Attention exhausted parents: The next time your toddler starts making strange noises or babbling about Paw Patrol, try to strike up a conversation — it could make a big difference later, researchers say.
A study published this week in Pediatrics found that toddlers with parents who spend lots of time listening and chatting with them are more likely to have better language skills and higher IQs a decade later than youngsters left hanging in silence.
"If you knew that children who were fed a certain nutritional diet at age two were not only far healthier as toddlers, but much more likely to be in a healthy weight range at age 12, you'd want to pursue those findings, wouldn't you?" said study author Jill Gilkerson, senior director of research and evaluation at the LENA Foundation, a non-profit charity in Boulder, Col.
"Conversational turns are that diet, that nutrition, for the brain."
Researchers analyzed 5,000 minutes of transcribed recordings from 94 Denver-area children ages two months to four years old, and their parents. The children had followup tests of their language skills and cognitive abilities, such as working memory and reasoning, at ages nine and 14.
Conversation nourishes the brain
The families were asked to provide day-long audio recordings for six months. The parent would place the recording device in a vest the young child wears. The software was programmed to automatically count the child's vocalizations and verbal stimulation from their mother or father.
The researchers measured conversational turn-taking, such as if a parent says something and the child responds with a word, babble or coo within five seconds, or a vocalization from the child that the parent responds to within five seconds.
Gilkerson said they found greater conversational turns are more important for developing brains than simply being exposed to words.
The study also says frequent chatting with toddlers accounted for up to 27 per cent of their higher performance in verbal comprehension a decade later, after taking socioeconomic factors into account.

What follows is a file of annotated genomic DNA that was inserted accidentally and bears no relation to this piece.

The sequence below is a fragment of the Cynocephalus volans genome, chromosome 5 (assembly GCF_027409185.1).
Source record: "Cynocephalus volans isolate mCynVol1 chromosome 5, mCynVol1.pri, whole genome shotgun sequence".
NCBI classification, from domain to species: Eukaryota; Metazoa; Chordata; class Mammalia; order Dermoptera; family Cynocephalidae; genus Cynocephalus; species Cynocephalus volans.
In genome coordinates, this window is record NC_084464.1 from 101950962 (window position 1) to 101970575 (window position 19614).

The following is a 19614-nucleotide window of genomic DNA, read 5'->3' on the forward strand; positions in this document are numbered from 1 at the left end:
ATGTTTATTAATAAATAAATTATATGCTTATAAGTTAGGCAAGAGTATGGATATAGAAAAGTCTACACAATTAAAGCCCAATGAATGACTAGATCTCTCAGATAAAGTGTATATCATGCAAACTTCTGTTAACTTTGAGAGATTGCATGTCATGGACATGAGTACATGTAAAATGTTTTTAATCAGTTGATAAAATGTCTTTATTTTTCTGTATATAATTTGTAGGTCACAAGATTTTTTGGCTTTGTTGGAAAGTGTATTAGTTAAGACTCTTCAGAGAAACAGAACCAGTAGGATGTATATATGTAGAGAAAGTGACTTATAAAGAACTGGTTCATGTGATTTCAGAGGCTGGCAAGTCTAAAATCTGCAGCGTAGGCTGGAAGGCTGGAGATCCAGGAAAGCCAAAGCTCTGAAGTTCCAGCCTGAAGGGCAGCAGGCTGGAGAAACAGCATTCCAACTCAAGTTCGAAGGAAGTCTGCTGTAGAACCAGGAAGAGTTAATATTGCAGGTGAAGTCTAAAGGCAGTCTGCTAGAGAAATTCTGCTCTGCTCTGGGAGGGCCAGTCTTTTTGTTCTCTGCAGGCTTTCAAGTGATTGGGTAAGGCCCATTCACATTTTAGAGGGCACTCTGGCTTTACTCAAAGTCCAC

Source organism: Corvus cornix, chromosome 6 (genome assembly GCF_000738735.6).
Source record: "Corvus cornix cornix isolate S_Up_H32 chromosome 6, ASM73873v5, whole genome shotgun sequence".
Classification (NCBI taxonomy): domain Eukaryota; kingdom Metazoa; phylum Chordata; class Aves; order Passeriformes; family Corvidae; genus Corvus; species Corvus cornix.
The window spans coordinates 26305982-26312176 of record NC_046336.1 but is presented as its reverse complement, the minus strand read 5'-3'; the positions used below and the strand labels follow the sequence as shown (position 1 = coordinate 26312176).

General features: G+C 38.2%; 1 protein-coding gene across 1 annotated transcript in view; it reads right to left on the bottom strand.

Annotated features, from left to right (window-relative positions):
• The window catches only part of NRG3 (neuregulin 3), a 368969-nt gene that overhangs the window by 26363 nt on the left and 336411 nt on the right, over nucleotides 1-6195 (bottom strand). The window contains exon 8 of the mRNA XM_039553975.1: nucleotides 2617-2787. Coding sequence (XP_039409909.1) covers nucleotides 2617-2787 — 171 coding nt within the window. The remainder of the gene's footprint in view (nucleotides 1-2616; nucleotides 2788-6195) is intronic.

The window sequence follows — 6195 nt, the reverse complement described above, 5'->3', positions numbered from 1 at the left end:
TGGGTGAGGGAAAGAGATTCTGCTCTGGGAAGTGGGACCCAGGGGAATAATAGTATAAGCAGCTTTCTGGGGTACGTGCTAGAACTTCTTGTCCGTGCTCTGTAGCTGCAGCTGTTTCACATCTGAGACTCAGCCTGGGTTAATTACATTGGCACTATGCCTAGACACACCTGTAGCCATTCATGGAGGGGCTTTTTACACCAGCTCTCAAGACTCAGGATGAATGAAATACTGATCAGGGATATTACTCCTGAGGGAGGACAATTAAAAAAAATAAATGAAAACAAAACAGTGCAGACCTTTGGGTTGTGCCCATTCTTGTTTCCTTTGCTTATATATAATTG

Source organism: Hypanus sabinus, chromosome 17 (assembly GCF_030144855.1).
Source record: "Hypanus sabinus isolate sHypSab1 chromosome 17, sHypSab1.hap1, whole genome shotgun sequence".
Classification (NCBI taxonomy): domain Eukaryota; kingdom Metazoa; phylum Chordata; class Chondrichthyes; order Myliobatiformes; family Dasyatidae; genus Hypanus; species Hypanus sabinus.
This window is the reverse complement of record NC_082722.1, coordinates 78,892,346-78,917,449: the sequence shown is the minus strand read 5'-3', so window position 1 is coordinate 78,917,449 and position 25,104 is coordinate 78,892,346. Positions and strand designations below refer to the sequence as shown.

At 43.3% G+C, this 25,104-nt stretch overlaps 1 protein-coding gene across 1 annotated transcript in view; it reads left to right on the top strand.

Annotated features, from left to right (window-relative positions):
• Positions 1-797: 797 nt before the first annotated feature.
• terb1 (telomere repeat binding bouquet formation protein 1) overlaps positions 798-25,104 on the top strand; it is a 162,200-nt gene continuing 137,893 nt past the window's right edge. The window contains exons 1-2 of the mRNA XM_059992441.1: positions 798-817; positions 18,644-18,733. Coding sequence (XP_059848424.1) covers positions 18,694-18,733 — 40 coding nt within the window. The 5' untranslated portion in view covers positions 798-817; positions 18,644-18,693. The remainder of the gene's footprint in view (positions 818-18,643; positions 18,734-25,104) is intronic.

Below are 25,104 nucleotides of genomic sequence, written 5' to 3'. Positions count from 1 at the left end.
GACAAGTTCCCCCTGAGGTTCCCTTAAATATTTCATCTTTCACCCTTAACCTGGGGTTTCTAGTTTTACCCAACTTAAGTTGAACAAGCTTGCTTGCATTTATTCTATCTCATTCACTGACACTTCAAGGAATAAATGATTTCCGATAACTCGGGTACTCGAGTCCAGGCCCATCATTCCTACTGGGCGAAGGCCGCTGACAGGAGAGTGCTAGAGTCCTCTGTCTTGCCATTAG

'Can't help but be astounded'
"We were expecting to see correlations based on the previous research with younger children, but can't help but be astounded that automated language measures collected at 18 months can predict anything 10 years later," Gilkerson said. "It is nothing short of remarkable, in my opinion."
The 18- to 24-month period is often called a time of "language explosion."
At some pediatricians' offices, parents are directed to literacy experts in their community, such as local librarians. (Mike Blake/Reuters)
That's why doctors in the U.S. and Canada promote early literacy to families with children under five. Previous studies suggest there's a huge payoff for a child's brain development.
For instance, the Reach Out and Read program originated in the U.S. and has since spread to some communities in the Greater Toronto Area.
At checkups, participating family doctors or pediatricians might watch a child turn the pages of a book to assess motor skills and to check how the child's eyes are tracking. Then the doctor might read aloud to the child to model how the back-and-forth conversations can work: "Feel the dog's tail. It's so soft … Point to the red truck."
Doctors help build a home library
Before families enter the exam room, a clerk will hand out books in the waiting room. And a nurse will talk to parents about resources and experts nearby to support literacy, such as providing a map of local libraries.
"Talking to your child, in a reciprocal, conversational way from an early age may improve both their language development and cognitive abilities," said Dr. Laura Green, a family physician at St. Michael's Hospital who helped introduce the program in Toronto.
"It is important for doctors, who see this age group regularly for … checkups and immunizations, to support this in their practices, including providing resource information to families for early years opportunities, counselling advice and providing books to build a home library."
Green cautioned that the study included a low number of diverse families and those with low socioeconomic status, which limits the ability to generalize the finding.
Provide tools for families
Other factors tied to a child's language outcomes, such as their family's socioeconomic status, aren't so easily changed. But the new findings suggest that helping parents and caregivers to understand the importance of conversations and giving them the tools to make it part of their daily routines with children is possible and could have important long-term benefits, Gilkerson said.
A previous review of international studies featuring families from a variety of backgrounds also showed children in reading programs had better social and emotional skills and behaviour, as well as higher literacy skills than children who were randomly assigned to control groups.
About four out of 10 Canadian adults have inadequate literacy skills to be fully competent in the modern economy, according to the Conference Board of Canada.
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